The Socorro Independent School District is the largest district in the state and the only district in the region to earn a distinction for postsecondary readiness at the district level in the Texas Education Agency’s latest school accountability ratings. “It is evident that our laser-sharp focus on college and career readiness through Operation College Bound is ensuring our students are being prepared for success now and in the future,” said SISD Superintendent José Espinoza, Ed.D. “We are pleased with the assessment that reflects our tireless work to provide a high-quality, rigorous education for all students to be ready to excel in college, careers and beyond.”
The postsecondary distinction from the TEA is based on the success of all elementary, middle and high schools in Team SISD. To earn the distinction, campuses are ranked based on certain postsecondary readiness criteria set forth by the TEA in the accountability system, including graduation rates, ACT/SAT participation, career and technical education graduates, and meeting the college readiness level on STAAR.
The distinction is part of the TEA’s A-F rating accountability system based on new state legislation. It consists of three domains for measuring the academic performance of districts and campuses: Student Achievement, School Progress, and Closing the Gaps. Socorro ISD earned a score of 88, which is a B overall rating.
The rating shows SISD campuses are doing an excellent job meeting the TEA postsecondary readiness criteria. It also shows students are gaining the skills, knowledge and confidence to perform at high levels, which will lead to their success after high school, Espinoza said.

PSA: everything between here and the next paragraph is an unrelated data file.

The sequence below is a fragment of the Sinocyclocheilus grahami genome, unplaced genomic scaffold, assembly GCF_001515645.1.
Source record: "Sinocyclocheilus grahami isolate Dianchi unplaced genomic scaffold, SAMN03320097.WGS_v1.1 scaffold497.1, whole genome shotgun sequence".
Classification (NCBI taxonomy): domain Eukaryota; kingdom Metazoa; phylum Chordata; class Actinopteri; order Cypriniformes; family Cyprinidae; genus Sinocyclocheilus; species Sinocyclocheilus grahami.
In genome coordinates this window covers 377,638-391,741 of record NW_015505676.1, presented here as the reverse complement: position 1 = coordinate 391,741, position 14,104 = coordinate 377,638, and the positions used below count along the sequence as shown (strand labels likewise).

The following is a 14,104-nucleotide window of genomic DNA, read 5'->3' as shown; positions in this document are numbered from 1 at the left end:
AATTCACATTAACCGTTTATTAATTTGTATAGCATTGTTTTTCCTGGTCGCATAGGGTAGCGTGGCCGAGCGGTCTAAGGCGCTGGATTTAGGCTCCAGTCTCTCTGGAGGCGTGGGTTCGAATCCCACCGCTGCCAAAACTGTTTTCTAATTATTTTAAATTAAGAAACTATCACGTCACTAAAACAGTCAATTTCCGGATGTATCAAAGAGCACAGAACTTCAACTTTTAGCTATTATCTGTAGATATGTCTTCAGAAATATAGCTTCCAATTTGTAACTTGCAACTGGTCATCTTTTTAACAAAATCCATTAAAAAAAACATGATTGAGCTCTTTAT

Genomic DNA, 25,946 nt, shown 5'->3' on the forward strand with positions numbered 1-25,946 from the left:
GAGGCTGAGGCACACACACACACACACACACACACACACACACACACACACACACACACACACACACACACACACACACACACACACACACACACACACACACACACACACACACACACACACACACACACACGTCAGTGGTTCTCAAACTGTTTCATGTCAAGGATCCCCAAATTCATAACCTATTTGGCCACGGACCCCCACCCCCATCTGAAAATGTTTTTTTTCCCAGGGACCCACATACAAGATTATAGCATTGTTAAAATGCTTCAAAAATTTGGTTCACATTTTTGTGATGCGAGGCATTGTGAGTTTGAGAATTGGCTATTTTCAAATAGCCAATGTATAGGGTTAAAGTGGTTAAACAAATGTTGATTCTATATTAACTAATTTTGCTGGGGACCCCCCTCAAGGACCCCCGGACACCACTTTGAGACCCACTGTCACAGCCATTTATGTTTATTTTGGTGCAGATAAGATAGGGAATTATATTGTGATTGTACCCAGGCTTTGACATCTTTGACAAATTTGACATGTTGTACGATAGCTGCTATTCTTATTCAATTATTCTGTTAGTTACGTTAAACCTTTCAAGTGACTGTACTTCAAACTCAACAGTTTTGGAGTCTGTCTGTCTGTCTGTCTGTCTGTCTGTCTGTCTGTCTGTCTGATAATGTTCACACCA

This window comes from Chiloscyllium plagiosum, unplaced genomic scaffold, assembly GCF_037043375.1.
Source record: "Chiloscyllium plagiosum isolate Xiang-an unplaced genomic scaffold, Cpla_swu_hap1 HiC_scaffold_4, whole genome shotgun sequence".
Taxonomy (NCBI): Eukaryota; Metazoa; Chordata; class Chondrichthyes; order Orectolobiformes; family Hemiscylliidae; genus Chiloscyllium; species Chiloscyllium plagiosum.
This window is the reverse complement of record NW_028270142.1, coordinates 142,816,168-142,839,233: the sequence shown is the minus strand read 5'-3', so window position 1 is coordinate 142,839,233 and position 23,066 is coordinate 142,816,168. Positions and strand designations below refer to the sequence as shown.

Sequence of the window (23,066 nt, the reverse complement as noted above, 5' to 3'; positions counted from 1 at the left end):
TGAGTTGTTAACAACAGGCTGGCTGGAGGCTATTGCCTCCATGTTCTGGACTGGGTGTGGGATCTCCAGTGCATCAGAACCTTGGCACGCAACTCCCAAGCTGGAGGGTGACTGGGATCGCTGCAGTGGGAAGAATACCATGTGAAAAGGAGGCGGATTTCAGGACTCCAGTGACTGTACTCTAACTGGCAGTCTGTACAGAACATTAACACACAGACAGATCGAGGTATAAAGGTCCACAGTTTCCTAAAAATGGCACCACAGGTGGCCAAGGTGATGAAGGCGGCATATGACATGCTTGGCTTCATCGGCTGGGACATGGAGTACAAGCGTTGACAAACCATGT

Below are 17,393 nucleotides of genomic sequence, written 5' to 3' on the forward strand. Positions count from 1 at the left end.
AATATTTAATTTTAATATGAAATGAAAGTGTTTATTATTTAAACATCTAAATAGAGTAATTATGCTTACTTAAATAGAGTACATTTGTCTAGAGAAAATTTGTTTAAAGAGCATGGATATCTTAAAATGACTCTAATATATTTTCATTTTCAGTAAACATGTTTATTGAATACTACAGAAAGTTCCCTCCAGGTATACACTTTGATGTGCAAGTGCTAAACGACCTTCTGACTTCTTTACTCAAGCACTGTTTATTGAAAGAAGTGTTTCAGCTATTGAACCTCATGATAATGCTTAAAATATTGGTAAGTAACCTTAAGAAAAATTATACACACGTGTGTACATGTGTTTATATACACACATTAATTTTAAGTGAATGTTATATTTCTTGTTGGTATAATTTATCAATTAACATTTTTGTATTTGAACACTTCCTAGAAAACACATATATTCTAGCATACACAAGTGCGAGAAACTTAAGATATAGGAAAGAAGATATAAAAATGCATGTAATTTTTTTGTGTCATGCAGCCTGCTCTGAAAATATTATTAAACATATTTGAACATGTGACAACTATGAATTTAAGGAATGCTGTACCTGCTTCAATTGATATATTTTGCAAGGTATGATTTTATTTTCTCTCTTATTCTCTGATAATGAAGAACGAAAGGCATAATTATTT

Elementary and middle school ratings are based entirely on performance on STAAR tests. For high schools, the ratings also consider college, career and military readiness and graduation rates for the Student Achievement and School Progress domains.
“Our overall rating shows that Team SISD is doing a great job of ensuring our students are achieving, progressing and prepared for postsecondary education,” Espinoza said. “While the ratings reflect a new way that the state is looking at performance, it is based in a large part on a standardized test students take one day out of the year and doesn’t reflect the whole amount of work and investment we make in our students. However, there is always room for improvement and we are committed to continue working toward 100 percent academic excellence for all students.”